ESCRS - Henahan Prize 2022
ESCRS - Henahan Prize 2022

Henahan Prize 2022 - Nostra Culpa

Our problems, a global issue

By George Liu MD

This essay was the winner in this year’s ESCRS Henahan Prize Essay Competition. Writers were asked to address the question, “What can the field of ophthalmology do to meet the pressing challenges of climate change, sustainability, and social equity?”

The United Kingdom’s National Health Service (NHS) contributes towards 5% of the country’s carbon footprint. They are not alone. If global health services formed their own country, they would be the fifth-largest carbon emitter on the planet. This is a global issue.

In ophthalmology, patients often present with chronic disorders needing multiple consultations (generating travel emissions), and often, surgical procedures are the only solution. Whilst there is a beneficial high turnover of surgical cases in ophthalmology, this also incurs increased waste generation, which is exacerbated by unsustainable practices such as disposable equipment, including substantial amounts of plastic and iron ore. To make matters worse, an NHS investigation showed that children were being exploited to manufacture surgical equipment in Pakistan. So perhaps reusable sterilised equipment is the way forward?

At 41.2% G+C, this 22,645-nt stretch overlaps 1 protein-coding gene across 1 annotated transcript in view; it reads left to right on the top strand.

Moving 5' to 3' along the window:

Whilst this appears to be the obvious answer, a study in Chicago, Illinois, US, showed that the use of ethylene oxide was likely causing higher rates of cancer in residents living near the sterilisation factory site. Furthermore, disposable equipment is often significantly cheaper to manufacture compared to reusable equipment, which incurs further sterilisation costs. Therefore, how can we safely balance sustainability and public health whilst making surgery financially viable?

Globally, approximately 43 million people are blind. A third of this population is blind due to cataracts—and this figure is set to increase due to the ageing population. However, the only definitive treatment for cataracts is surgery. A technique called Life Cycle Analysis (LCA) quantifies the emissions generated across the life cycle of a product in units of carbon dioxide equivalents (CO2e) and can be used to estimate the impact of cataract surgery. The LCA of a cataract surgery is 181.8 kg CO2e, with the greatest portion (54%) generated from the procurement of supplies. This LCA is the equivalent of driving a car for 500 km, a significant carbon footprint.

Similarly, international ophthalmology conferences also have a major carbon footprint. Transport, venue, catering, workshops, and presentations all contribute towards increased carbon emissions. Again, a balance must be established in an effort to maximise education whilst reining in personal interests such as tourism.